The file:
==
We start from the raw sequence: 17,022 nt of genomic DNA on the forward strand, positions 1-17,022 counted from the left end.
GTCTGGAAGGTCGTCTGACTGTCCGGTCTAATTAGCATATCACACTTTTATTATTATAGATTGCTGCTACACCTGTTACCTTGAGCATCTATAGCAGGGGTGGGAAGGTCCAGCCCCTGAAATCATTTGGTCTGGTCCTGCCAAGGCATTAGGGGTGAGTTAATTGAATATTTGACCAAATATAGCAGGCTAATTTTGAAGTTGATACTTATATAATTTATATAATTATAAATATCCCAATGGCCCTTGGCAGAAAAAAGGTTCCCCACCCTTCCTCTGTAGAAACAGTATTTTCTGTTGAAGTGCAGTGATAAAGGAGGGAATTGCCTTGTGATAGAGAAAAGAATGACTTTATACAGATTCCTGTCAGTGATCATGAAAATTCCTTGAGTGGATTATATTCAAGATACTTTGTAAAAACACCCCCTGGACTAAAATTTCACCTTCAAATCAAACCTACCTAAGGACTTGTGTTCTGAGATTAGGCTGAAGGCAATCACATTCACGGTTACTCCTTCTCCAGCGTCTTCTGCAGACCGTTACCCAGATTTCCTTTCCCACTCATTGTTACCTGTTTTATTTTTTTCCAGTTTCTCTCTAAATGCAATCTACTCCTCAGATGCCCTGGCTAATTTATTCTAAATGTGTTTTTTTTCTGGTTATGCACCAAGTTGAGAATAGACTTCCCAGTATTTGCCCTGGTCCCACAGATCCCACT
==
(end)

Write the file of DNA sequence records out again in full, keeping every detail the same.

We start from the raw sequence: 17,022 nt of genomic DNA on the forward strand, positions 1-17,022 counted from the left end.
GTCTGGAAGGTCGTCTGACTGTCCGGTCTAATTAGCATATCACACTTTTATTATTATAGATTGCTGCTACACCTGTTACCTTGAGCATCTATAGCAGGGGTGGGAAGGTCCAGCCCCTGAAATCATTTGGTCTGGTCCTGCCAAGGCATTAGGGGTGAGTTAATTGAATATTTGACCAAATATAGCAGGCTAATTTTGAAGTTGATACTTATATAATTTATATAATTATAAATATCCCAATGGCCCTTGGCAGAAAAAAGGTTCCCCACCCTTCCTCTGTAGAAACAGTATTTTCTGTTGAAGTGCAGTGATAAAGGAGGGAATTGCCTTGTGATAGAGAAAAGAATGACTTTATACAGATTCCTGTCAGTGATCATGAAAATTCCTTGAGTGGATTATATTCAAGATACTTTGTAAAAACACCCCCTGGACTAAAATTTCACCTTCAAATCAAACCTACCTAAGGACTTGTGTTCTGAGATTAGGCTGAAGGCAATCACATTCACGGTTACTCCTTCTCCAGCGTCTTCTGCAGACCGTTACCCAGATTTCCTTTCCCACTCATTGTTACCTGTTTTATTTTTTTCCAGTTTCTCTCTAAATGCAATCTACTCCTCAGATGCCCTGGCTAATTTATTCTAAATGTGTTTTTTTTCTGGTTATGCACCAAGTTGAGAATAGACTTCCCAGTATTTGCCCTGGTCCCACAGATCCCACT